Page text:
Lucas Bros. Moving Co., the surrealist stoner comedy airing on FOX’s Animation Domination HD programming block, is a refreshing twist from such animated farce like The Simpson’s and Family Guy. Created by Kenny and Keith Lucas and following the lives of two twins Kenny and Keef as they run their own moving company these ten minute shorts go from zany to plain bizarre in a matter of seconds. From being stalked by a Michael Jordan bobblehead to finding their long lost father in a town of deadbeat dads laughs are not a rarity. Featuring guest appearances from Danny Brown, Tyler the Creator and Michael K. Williams LUCAS BROS. MOVING CO. offers deadpan comedy and mishap whether you partake of the grass or not. 


As the nineties rolled around children’s television saw a big boom in business. With cable television now in most homes throughout the culture channels like Nickelodeon and Cartoon Network provided quality children’s programming outside of the Saturday morning lineup offered by the major networks. Along with the changing times came a call for diversity within these programs. The greatest example of this is HEY ARNOLD!. The long running Nickelodeon show told the story of boy living in a diverse area reminiscent of New York. Of all the characters encountered during the shows tenure the coolest was Arnold’s best friend Gerald. The smooth talking voice of reason Gerald was down for anything. Graphic tee brand JUNK FOOD has decided to immortalize this friendship in a shirt. Available at Urban Outfitters the Hey Arnold! Handshake tee is the perfect piece of late 90’s nostalgia.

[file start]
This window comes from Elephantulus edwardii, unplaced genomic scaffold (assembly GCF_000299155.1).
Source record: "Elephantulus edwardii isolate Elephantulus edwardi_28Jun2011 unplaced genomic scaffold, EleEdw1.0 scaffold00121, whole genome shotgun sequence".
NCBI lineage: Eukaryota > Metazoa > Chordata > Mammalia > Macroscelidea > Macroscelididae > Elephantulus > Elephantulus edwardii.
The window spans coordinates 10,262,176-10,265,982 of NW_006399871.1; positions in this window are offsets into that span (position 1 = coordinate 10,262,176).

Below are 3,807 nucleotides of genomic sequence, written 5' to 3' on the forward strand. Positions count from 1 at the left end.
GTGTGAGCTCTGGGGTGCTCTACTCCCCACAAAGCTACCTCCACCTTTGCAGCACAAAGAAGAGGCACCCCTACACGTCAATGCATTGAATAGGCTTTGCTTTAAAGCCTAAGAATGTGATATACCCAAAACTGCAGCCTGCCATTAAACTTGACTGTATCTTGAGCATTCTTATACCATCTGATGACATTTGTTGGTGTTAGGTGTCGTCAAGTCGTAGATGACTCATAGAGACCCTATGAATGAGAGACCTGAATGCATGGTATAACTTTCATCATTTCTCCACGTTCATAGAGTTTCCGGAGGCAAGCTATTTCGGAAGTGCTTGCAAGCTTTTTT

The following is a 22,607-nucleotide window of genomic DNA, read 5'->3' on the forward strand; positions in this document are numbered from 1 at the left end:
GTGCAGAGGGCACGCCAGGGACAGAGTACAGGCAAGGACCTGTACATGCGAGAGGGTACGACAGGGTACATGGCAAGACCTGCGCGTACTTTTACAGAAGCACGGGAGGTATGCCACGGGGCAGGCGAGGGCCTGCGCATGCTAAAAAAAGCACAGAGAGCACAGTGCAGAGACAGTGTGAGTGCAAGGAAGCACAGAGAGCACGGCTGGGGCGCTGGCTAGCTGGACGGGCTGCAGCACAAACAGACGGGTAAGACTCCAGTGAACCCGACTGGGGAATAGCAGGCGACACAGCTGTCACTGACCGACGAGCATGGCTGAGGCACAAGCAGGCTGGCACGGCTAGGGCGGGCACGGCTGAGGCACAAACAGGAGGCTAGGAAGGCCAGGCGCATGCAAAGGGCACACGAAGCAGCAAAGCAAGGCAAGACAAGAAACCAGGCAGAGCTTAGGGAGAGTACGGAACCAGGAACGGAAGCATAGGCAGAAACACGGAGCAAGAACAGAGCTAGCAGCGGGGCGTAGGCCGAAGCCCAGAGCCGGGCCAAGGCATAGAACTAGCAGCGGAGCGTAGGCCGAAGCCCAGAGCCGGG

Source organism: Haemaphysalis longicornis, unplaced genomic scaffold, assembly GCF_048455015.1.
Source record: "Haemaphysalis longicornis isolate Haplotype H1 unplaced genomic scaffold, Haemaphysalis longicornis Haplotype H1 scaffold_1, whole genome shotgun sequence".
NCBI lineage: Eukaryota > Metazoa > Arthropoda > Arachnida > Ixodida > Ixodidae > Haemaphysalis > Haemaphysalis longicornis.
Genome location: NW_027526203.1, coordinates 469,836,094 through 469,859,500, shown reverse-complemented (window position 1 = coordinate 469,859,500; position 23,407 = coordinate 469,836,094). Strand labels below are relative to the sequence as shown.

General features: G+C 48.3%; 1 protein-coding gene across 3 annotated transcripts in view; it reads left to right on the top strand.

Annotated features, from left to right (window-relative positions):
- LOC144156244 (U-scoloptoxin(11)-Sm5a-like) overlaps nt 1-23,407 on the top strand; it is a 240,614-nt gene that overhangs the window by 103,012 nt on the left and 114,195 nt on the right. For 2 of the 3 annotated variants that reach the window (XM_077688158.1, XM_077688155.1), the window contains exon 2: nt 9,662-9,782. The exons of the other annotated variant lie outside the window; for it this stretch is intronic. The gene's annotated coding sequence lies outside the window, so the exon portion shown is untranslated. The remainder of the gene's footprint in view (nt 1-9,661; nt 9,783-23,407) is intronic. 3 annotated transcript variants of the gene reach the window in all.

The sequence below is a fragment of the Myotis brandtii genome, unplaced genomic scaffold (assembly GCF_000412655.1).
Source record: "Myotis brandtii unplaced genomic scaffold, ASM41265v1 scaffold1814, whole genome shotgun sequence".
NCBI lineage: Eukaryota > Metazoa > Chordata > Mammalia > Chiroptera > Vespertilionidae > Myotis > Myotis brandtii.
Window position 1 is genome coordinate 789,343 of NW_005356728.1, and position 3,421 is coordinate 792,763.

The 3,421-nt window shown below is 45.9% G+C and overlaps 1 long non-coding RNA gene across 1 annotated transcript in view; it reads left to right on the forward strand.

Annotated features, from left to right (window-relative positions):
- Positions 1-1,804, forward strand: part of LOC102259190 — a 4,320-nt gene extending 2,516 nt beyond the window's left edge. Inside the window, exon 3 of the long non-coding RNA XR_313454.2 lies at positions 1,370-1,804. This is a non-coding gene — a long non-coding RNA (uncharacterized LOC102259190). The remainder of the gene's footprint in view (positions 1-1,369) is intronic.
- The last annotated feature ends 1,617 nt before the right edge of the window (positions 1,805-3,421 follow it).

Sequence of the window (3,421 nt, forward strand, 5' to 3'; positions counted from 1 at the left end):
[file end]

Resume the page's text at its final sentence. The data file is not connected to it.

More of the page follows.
Taking the same Afrofuturistic stance seen in his previous book BLACK SPACE: IMAGINING RACE IN SCIENCE FICTION FILM Adilifu Nama attempts to carve a purpose for the Black superhero emergence during the late 60’s and early 70’s. Casting aside the thought of white writers, under pressure to diversify, writing token black counterparts Nama places the significance of the black superheroes in relation to the period in which they first appeared. The late 60’s were an empowering time for African Americans as chant of Black Power rang out in the streets black people were beginning to recognize the power they held and in turn characters like Storm, Black Panther and Luke Cage  among others became the literal embodiment of this power. Published in 2011 by University of Texas Press SUPER BLACK: AMERICAN POP CULTURE AND BLACK SUPERHEROES is available on Amazon.com and booksellers nationwide.



As the first African American cartoonist to be published in Mainstream press E. Simms Campbell, educated at the Art Institute of Chicago, got his start as a waiter in a railroad dining car. After a customer saw one of his drawings he was offered a job in a St. Louis Art Studio. From there he transitioned to major publications like Esquire where he originated “Esky” the pipe smoking gentleman mascot. Active for over thirty years Campbell acheived a major feat for a cartoonist let alone an African american cartoonist. Though most of his work for the mainstream publications featured white characters Campbell served as illustrator for the Langston Hughes and Arna Bontemps children’s book PoPo and Fifina. Years later Bontemps featured Campbell in his 1945 book WE HAVE TOMORROW which profiled those who as Bontemps explains in the introduction "are doing what was never done by Negro Americans before; they are working in fields which for a long time seemed closed to members of their race. They are doing what couldn’t be done—until they did it. They are working as Americans, not as Negroes, and they are making a success of it."